What you need to know:
- And even as they soldier on, many may not have the money to acquire the inputs to plant next season.
- Traditionally, subsidies work well to incentivize food production by driving down prices to benefit farmers.
The Covid-19 pandemic has strained food production systems, destabilised the economy and jeopardised the welfare of millions of farmers. Adverse weather patterns and desert locusts have also caused production losses.
Smallholders typically do not insure their crops; hence, their finances have been devastated.
And even as they soldier on, many may not have the money to acquire the inputs to plant next season and require help to access seed and fertiliser.
President Kenyatta’s eight-point economic stimulus programme, which proposes to use Sh3 billion to subsidise farm inputs through e-vouchers, couldn’t have come at a better time. It’s a valuable policy intervention with the potential to create incentives for adopting high-quality inputs and increase food production. But it targets only 200,000 of the country’s four million smallholder farmers, so millions of deserving beneficiaries will miss out.
Smallholders are the all-important constituency that labours every day to meet our food needs and we must support them through a responsive, fit-for-purpose model. It makes the most financial and humanitarian sense to get as much access to credit and subsidies to as many of them as possible.
‘Big Four Agenda’ pillar
Traditionally, subsidies work well to incentivize food production by driving down prices to benefit farmers and, subsequently, consumers. The government could be more ambitious in its objective.
Food security and nutrition, a ‘Big Four Agenda’ pillar, aims at raising the average incomes of smallholders by 35 per cent — from Sh465 per day to Sh625 — and directly benefit more than 3.3 million farming households. The e-voucher can trigger adoption and investment towards this goal.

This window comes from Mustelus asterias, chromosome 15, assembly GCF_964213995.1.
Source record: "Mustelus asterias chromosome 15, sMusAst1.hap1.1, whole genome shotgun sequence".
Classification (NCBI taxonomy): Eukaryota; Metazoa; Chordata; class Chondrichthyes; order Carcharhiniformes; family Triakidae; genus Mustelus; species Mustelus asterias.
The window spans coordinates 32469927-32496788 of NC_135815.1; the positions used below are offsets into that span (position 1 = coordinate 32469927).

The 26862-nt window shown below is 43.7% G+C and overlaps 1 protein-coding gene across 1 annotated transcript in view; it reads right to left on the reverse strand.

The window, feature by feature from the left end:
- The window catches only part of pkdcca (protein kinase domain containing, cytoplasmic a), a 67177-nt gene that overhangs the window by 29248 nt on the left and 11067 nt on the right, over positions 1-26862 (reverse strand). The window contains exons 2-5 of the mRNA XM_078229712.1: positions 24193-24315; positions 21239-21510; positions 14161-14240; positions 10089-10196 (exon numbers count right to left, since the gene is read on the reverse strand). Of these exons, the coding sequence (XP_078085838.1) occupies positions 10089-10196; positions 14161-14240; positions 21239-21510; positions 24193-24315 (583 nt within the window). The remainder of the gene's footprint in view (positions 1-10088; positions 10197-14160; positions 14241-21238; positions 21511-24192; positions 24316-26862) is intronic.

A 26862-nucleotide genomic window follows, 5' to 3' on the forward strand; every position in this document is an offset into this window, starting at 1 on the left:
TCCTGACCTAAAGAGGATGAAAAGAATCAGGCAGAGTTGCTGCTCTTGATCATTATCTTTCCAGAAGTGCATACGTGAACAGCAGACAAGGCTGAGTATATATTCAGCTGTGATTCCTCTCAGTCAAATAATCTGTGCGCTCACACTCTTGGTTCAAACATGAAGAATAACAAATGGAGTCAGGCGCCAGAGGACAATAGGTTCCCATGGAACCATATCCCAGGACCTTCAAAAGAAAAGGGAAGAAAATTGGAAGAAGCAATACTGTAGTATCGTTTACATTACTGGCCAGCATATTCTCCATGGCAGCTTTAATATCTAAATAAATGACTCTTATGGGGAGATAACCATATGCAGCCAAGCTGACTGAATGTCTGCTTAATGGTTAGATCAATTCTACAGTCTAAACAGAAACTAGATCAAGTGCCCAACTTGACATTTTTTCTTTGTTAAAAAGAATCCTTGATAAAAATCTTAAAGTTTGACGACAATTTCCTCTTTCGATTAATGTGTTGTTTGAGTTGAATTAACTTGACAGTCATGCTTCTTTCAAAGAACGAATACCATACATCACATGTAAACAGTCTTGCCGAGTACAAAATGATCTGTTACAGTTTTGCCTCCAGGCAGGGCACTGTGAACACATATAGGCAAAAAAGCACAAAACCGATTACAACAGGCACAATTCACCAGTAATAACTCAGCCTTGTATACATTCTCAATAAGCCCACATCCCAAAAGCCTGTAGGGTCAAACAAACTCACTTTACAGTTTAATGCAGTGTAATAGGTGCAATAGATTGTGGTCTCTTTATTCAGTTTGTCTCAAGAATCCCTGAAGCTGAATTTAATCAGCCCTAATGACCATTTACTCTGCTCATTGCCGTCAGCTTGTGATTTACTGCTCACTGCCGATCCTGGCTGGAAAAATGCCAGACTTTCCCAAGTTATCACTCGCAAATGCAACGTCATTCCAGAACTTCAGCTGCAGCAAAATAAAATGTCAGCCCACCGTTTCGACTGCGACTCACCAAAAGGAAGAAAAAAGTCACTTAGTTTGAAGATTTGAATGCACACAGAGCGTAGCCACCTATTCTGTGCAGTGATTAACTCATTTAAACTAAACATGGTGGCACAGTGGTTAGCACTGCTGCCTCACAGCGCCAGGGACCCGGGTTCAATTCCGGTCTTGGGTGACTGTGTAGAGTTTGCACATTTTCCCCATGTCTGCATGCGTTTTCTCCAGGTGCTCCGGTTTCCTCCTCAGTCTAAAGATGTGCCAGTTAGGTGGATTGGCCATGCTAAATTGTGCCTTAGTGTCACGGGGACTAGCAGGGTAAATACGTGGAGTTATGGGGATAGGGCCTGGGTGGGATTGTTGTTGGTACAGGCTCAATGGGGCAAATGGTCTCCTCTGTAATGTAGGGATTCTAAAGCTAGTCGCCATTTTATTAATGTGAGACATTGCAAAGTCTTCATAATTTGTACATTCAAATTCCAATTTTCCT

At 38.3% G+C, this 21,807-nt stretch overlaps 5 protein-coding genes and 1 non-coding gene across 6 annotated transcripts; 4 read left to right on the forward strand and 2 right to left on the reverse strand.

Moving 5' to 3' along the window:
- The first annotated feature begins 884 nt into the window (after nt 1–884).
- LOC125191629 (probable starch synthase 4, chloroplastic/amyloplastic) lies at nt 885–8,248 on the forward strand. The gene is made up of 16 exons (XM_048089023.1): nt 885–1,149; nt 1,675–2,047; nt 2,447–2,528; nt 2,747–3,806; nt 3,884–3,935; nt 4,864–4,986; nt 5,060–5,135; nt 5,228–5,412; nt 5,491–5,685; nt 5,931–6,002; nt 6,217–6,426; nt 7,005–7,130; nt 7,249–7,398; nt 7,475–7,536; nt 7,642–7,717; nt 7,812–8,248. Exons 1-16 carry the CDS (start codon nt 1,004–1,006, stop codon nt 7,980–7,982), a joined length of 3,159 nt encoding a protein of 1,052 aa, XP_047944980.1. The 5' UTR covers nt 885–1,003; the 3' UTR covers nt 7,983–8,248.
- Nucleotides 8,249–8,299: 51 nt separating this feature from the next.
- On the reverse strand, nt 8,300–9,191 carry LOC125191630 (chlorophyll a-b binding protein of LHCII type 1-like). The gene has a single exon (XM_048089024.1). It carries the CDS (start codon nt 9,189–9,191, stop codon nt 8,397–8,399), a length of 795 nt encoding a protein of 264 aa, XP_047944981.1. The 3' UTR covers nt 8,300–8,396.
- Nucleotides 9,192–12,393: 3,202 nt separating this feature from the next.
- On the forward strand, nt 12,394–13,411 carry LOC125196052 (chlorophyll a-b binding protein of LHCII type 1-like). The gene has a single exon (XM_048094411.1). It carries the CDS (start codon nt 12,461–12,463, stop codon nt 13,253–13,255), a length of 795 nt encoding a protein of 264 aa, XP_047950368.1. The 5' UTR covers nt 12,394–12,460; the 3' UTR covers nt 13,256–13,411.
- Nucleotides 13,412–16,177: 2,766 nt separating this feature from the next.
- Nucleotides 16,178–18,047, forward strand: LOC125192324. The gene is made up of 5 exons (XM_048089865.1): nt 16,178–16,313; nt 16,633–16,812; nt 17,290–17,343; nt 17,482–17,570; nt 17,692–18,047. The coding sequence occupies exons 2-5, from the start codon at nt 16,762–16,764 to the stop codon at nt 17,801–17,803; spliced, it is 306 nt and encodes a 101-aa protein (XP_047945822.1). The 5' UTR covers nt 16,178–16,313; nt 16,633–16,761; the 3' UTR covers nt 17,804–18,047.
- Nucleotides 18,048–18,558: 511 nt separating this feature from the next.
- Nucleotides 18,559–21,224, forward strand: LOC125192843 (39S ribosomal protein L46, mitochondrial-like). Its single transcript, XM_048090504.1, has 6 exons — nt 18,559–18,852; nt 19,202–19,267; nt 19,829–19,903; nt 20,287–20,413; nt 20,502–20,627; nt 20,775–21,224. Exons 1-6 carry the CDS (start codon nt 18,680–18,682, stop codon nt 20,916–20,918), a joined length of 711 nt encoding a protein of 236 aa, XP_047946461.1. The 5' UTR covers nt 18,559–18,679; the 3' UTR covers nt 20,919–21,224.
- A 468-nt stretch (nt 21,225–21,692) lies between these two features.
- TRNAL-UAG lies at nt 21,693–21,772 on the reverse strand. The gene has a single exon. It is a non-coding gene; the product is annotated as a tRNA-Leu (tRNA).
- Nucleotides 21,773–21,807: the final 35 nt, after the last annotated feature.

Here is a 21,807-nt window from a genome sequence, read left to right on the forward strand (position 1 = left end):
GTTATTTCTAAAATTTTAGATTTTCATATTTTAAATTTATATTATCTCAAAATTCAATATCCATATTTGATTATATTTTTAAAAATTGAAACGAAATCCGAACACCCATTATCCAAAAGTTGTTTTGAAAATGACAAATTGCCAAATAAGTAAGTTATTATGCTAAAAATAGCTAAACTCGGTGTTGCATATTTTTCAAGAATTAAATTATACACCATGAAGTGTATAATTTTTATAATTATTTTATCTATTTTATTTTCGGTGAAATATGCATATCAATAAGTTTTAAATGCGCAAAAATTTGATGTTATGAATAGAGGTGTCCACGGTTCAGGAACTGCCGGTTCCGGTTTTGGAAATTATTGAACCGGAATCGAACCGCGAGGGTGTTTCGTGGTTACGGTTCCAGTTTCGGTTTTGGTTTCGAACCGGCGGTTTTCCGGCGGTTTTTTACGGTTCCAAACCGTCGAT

Fortunately, despite the scale of Covid-19 responses required, which demand intensive resource investment, we are not without options. The government can partner with stakeholders in the food value chain to actualise an effective national response in the interest of food security.
The government is hard-pressed to meet its usual funding needs and the socioeconomic ones that Covid-19 brings. Multilateral development institutions are working with governments, including Kenya, to craft solutions that touch on different spheres during and after the crisis through low-interest loans and donations. Some of these packages target smallholders, boosting subsidies.
The government could scale up its response through partnering with financial service providers, like banks and microfinance institutions, to provide seed and fertiliser on affordable credit.
The threat of Covid-19 to food and nutrition security is clear, and the government faces the balancing act of protecting the country’s health while keeping the economy going. Approaches that support all smallholder farmers, not just a few, must be an essential part of the Covid-19 mitigation.
Mr Maritim is a government relations senior analyst at One Acre Fund. [email protected]neacrefund.org.